The technology was never meant to identify precisely. Just to give a list of candidates, more for exclusionary purposes. When Charlie walks down the street, regardless of how stoned he may be, the technology won't confuse him with George Bush or even Martin Sheen. You, on the other hand may be asked were you were last night.

  • by Anonymous Coward

    I am sure it won't give false positives, and that juries won't believe that it is infallible - oh wait...

  • Straight after 2001-09-11 there was a clamour for more CCTV. Britain was already riddled with the things and they're getting better and better at recognising "known" criminals. Big Brother really is watching you. This article from the New York Times nearly 10 years ago rings very true and is well worth the time taken to read in its entirety: http://www.daclarke.org/WTChit/Rosen.html [daclarke.org]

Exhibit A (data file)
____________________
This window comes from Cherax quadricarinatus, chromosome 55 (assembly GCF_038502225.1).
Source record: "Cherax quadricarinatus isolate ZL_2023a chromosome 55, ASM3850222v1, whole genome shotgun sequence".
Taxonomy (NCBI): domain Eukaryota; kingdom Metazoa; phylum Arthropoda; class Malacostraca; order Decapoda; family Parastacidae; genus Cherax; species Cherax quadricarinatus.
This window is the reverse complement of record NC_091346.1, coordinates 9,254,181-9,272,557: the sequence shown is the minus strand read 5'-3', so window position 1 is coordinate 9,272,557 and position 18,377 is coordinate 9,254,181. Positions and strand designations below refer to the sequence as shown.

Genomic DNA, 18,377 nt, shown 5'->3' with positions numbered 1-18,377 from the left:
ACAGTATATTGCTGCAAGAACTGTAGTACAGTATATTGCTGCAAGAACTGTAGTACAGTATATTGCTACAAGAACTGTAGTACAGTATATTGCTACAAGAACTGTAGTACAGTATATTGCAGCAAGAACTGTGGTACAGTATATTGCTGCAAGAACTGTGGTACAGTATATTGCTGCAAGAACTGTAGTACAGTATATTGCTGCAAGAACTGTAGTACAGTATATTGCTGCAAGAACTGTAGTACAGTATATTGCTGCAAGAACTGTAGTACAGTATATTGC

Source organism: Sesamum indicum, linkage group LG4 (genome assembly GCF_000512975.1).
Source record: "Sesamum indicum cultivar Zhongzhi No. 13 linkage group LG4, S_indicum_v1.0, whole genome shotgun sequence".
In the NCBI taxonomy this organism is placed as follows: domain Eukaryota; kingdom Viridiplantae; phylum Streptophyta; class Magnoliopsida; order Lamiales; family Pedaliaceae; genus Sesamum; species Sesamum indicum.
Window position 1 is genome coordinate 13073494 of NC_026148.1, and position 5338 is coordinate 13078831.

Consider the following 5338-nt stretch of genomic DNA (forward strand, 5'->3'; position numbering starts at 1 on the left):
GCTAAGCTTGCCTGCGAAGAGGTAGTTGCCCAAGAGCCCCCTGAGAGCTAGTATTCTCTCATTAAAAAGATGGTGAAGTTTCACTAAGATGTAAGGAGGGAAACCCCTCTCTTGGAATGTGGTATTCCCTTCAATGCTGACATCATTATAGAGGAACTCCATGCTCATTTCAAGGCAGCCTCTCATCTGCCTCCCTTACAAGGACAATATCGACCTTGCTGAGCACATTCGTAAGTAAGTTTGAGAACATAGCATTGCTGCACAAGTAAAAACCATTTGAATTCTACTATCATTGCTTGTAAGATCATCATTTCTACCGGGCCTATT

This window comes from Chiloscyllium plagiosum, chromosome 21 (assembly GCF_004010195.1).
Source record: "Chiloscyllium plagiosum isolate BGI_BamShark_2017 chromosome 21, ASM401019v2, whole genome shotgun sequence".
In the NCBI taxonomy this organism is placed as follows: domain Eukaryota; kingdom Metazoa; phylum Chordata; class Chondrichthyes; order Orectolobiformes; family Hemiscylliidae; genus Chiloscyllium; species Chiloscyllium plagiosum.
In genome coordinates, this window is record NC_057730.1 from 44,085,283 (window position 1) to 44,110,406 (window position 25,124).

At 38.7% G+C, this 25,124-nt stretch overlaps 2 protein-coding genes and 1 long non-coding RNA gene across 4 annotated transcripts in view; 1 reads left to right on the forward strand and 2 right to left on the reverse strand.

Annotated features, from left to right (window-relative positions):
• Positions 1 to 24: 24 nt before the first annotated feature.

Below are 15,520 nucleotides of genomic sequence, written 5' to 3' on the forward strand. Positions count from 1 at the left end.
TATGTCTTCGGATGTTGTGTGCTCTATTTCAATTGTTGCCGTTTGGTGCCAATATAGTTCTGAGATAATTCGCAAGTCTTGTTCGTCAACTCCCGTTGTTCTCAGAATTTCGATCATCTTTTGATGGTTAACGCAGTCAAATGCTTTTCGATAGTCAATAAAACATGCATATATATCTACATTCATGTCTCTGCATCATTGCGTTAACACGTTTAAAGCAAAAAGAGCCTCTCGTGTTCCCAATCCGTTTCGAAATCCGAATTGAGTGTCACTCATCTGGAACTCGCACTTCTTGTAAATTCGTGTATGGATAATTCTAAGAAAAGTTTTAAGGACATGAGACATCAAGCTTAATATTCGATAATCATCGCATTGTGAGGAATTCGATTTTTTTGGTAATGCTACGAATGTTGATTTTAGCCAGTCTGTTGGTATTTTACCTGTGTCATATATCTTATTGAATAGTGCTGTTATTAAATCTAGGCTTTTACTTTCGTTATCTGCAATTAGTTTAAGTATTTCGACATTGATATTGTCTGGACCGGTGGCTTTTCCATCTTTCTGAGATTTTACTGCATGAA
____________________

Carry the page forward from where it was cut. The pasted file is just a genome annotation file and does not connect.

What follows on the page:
I particularly shuddered at the quote:
    "But CCTV cameras have a mysterious knack for justifying themselves regardless of what
  • by Jeremy Erwin (2054) on Thursday July 14, 2011 @07:34PM (#36769994) Journal

    To a computer, you're not human, you're just data. You're either a perp, or a potential perp.

  • Is it just me... or does anyone else find having this banner avert at at the top of this story funny, and a little bit creepy:

    http://googleads.g.doubleclick.net/pagead/imgad?id=CIqXw4GjrIii8AEQ2AUYWjIIoKOt3JbQ7Ds [doubleclick.net]

    It links here if you're interested:

    http://www.omniperception.com/cpsform/?gclid=CK_p8caBgqoCFc0P3wodWC5OzA [omniperception.com]